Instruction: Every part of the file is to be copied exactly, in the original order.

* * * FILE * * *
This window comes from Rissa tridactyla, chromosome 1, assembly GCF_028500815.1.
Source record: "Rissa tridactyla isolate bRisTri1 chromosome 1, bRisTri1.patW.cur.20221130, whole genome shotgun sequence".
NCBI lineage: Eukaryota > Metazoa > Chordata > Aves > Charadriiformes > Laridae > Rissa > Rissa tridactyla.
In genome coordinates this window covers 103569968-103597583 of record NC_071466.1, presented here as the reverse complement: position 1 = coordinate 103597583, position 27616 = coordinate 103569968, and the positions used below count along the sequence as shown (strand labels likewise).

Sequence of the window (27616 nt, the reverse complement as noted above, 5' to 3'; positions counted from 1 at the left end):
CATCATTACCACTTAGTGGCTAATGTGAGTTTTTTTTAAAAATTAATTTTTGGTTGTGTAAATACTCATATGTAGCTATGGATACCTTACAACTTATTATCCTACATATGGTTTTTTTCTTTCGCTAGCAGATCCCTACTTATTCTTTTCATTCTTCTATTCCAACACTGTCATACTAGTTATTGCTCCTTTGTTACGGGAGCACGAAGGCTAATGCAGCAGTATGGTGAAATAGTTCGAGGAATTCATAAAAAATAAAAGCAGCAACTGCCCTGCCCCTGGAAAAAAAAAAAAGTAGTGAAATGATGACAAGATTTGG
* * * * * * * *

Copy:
This window comes from Rissa tridactyla, chromosome 1, assembly GCF_028500815.1.
Source record: "Rissa tridactyla isolate bRisTri1 chromosome 1, bRisTri1.patW.cur.20221130, whole genome shotgun sequence".
NCBI lineage: Eukaryota > Metazoa > Chordata > Aves > Charadriiformes > Laridae > Rissa > Rissa tridactyla.
In genome coordinates this window covers 103569968-103597583 of record NC_071466.1, presented here as the reverse complement: position 1 = coordinate 103597583, position 27616 = coordinate 103569968, and the positions used below count along the sequence as shown (strand labels likewise).

Sequence of the window (27616 nt, the reverse complement as noted above, 5' to 3'; positions counted from 1 at the left end):
CATCATTACCACTTAGTGGCTAATGTGAGTTTTTTTTAAAAATTAATTTTTGGTTGTGTAAATACTCATATGTAGCTATGGATACCTTACAACTTATTATCCTACATATGGTTTTTTTCTTTCGCTAGCAGATCCCTACTTATTCTTTTCATTCTTCTATTCCAACACTGTCATACTAGTTATTGCTCCTTTGTTACGGGAGCACGAAGGCTAATGCAGCAGTATGGTGAAATAGTTCGAGGAATTCATAAAAAATAAAAGCAGCAACTGCCCTGCCCCTGGAAAAAAAAAAAAGTAGTGAAATGATGACAAGATTTGG